As the apron handwheel shaft already has two ball bearings, it stay as it is. I decided to do both gear-to-gear and gear-to-rack mesh adjustments on the gear shaft. The shaft was removed and the 8mm hole bored to 16mm. A new shaft was made to be mounted from outside trough the bored hole. Mounts on the front of apron with three M4 cap screws and the holes on shaft for screws are 5.2mm to be possible a small amount of final adjustment. On the end, the shaft has moved about 1.5mm up and 2mm left. The handwheel has before about 15 degrees backlash and now less than 1 degree (almost nothing). As the gear was running off-center, bored the gear on both ends and bronze sleeves inserted. A small washer and a M3 flat head screw on shaft end assure optimal gear position.
The problem found here was with detents on halfnuts shaft, as they were stopping the lever on a non-optimal position. Decided to make a new lever with a larger handle hub and a disc under the hub with detents to stop the lever, while the ball and spring is mounted on hub. Only with everything assembled the detents positions were marked and drilled. As the hub was made in steel, and the lever lock setscrew is M6 there is no need for a ding on shaft for the setscrew. It locks well without it and the adjustment is possible this way. Just need to move down the lever until the halfnuts engage properly on leadscrew and then release the setscrew on handle hub, rotate freely the handle until the ball meet the detent and tight the setscrew again. Original tapped hole for ball and spring adjustment setscrew was closed. The shaft hole was bored on back and front and two small bronze sleeves inserted.
Once more used silicone carbide glued to parts with double sided paper to grind apron and halfnuts dovetails. First, with silicon carbide paper on the base of one halfnut, had grinded the apron surface between dovetails. Then, with silicon carbide paper on gib, had grinded halfnuts dovetails. On the end, with silicon carbide paper on one halfnut dovetail, had grinded the apron dovetail opposite to gib side. Started with 180 grit, again with 600 grit and once more with 1000 grit. This is more important that many can think, as the gib must hold halfnuts without backlash. Any backlash will cause halfnuts wobble and irregular carriage movement, therefore irregular finish when using autofeed. For precision threading the same is needed. The gib was shimmed for full contact with halfnuts dovetails.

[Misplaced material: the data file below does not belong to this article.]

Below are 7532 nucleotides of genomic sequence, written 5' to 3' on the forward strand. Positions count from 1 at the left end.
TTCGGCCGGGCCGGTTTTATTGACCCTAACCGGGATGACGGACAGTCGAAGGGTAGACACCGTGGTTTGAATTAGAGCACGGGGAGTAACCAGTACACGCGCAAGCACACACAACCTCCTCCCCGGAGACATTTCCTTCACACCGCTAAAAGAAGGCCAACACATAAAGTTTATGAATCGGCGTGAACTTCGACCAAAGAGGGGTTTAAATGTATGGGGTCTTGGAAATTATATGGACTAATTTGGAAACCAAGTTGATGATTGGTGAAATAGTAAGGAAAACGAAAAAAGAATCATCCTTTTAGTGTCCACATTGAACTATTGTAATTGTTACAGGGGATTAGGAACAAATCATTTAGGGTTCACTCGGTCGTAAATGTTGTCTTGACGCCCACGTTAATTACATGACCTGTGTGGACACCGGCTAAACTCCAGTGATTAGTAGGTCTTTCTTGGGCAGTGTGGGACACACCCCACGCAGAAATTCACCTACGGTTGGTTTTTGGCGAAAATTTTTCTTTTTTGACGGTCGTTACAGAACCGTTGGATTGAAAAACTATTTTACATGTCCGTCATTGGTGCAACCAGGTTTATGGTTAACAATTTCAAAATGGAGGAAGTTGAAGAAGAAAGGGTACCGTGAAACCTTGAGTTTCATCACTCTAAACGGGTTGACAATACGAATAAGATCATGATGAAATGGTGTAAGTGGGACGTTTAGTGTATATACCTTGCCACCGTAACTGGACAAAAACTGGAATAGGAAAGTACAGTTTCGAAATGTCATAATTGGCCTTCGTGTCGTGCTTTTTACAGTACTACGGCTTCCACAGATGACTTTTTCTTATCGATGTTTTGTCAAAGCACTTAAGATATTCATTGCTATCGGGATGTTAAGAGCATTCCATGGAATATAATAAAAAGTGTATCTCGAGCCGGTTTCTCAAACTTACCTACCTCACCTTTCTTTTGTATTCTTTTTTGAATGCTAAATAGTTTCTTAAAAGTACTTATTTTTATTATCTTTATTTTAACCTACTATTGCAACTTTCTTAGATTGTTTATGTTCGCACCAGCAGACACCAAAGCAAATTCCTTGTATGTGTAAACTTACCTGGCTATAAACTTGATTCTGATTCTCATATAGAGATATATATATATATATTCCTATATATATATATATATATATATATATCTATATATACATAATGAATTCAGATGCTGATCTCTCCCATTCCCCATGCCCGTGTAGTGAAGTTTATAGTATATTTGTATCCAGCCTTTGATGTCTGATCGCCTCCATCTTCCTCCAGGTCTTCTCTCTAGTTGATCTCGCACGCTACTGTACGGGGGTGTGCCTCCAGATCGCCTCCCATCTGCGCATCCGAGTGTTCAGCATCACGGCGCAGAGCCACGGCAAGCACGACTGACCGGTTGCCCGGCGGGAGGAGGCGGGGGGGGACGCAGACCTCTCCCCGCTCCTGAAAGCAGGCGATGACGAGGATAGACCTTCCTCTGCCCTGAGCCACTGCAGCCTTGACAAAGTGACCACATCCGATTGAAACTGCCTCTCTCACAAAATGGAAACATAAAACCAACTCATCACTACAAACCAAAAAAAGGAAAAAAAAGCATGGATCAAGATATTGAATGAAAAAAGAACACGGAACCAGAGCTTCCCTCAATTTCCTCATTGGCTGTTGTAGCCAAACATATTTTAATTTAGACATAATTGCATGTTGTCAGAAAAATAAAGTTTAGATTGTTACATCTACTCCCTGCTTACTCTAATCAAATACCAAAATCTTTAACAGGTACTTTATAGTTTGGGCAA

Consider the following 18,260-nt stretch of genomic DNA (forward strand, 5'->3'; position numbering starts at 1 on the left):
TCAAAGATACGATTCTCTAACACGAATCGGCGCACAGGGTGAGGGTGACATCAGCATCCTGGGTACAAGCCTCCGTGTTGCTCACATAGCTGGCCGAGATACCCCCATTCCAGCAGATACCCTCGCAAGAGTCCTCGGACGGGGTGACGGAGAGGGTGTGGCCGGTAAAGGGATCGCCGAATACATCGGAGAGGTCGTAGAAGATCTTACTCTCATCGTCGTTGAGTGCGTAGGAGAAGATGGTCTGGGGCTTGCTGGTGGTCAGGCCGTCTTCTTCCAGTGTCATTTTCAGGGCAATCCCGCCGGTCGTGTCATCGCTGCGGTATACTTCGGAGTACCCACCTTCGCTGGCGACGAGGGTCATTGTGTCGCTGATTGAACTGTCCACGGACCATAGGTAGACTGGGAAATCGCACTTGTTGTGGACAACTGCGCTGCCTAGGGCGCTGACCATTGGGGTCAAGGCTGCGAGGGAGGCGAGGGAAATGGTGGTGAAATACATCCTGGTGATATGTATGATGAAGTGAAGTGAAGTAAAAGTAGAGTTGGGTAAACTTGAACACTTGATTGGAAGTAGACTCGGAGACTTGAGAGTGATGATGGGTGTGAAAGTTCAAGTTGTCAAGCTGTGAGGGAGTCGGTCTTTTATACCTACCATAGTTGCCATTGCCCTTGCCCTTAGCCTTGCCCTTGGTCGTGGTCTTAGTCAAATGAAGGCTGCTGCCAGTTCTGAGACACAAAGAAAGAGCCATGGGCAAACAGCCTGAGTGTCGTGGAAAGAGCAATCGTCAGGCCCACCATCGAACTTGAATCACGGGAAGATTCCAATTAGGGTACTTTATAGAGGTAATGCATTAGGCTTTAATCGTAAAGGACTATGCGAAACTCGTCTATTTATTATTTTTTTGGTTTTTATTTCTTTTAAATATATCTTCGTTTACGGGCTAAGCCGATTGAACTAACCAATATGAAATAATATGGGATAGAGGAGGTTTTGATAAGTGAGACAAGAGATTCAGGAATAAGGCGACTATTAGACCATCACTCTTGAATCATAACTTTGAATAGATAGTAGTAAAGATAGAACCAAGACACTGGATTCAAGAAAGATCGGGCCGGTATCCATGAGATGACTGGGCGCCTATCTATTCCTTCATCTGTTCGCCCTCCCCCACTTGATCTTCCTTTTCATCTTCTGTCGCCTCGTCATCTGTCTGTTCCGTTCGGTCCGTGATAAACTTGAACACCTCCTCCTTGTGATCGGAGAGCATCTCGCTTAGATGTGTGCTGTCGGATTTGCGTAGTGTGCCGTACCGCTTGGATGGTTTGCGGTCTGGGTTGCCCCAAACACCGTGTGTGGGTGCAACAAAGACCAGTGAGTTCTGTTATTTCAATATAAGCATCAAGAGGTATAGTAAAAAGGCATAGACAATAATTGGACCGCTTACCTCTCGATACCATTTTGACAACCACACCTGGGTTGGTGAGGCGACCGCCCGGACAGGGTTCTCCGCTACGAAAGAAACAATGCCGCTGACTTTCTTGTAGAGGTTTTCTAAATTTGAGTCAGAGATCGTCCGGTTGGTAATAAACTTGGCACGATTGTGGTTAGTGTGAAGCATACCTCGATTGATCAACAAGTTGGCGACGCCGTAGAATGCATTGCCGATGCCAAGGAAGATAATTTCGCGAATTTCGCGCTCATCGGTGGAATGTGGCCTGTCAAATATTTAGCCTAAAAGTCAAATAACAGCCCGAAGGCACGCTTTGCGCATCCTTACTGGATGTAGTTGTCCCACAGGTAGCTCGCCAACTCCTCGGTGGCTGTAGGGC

For the regular needed lubrication, and as halfnuts aren't accessible, one oil cup was added in the front of apron above halfnuts. The oil go inside through a drilled hole. I was thinking of making some lines with a scriber to guide oil to near the dovetails, but there is no need of it. The oil goes down to the top of upper halfnut and then to dovetails.
The lever works now smooth and firm, the engagement is good and the detents stop the lever with more precision, as they are now on a 22mm diameter circumference.